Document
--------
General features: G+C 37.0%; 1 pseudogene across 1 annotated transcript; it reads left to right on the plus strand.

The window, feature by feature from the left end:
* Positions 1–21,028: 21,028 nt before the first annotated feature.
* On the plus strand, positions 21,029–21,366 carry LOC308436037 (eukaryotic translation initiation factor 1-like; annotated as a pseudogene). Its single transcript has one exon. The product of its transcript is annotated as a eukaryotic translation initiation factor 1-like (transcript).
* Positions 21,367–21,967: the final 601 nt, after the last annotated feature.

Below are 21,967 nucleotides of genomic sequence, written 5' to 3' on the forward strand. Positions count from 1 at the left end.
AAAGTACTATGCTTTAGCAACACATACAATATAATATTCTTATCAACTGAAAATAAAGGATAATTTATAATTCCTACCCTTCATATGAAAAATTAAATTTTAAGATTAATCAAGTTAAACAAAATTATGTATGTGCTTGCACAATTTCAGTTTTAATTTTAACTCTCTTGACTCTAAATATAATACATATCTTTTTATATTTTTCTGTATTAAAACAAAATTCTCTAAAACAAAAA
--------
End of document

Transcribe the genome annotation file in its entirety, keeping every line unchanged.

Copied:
General features: G+C 37.0%; 1 pseudogene across 1 annotated transcript; it reads left to right on the plus strand.

The window, feature by feature from the left end:
* Positions 1–21,028: 21,028 nt before the first annotated feature.
* On the plus strand, positions 21,029–21,366 carry LOC308436037 (eukaryotic translation initiation factor 1-like; annotated as a pseudogene). Its single transcript has one exon. The product of its transcript is annotated as a eukaryotic translation initiation factor 1-like (transcript).
* Positions 21,367–21,967: the final 601 nt, after the last annotated feature.

Below are 21,967 nucleotides of genomic sequence, written 5' to 3' on the forward strand. Positions count from 1 at the left end.
AAAGTACTATGCTTTAGCAACACATACAATATAATATTCTTATCAACTGAAAATAAAGGATAATTTATAATTCCTACCCTTCATATGAAAAATTAAATTTTAAGATTAATCAAGTTAAACAAAATTATGTATGTGCTTGCACAATTTCAGTTTTAATTTTAACTCTCTTGACTCTAAATATAATACATATCTTTTTATATTTTTCTGTATTAAAACAAAATTCTCTAAAACAAAAA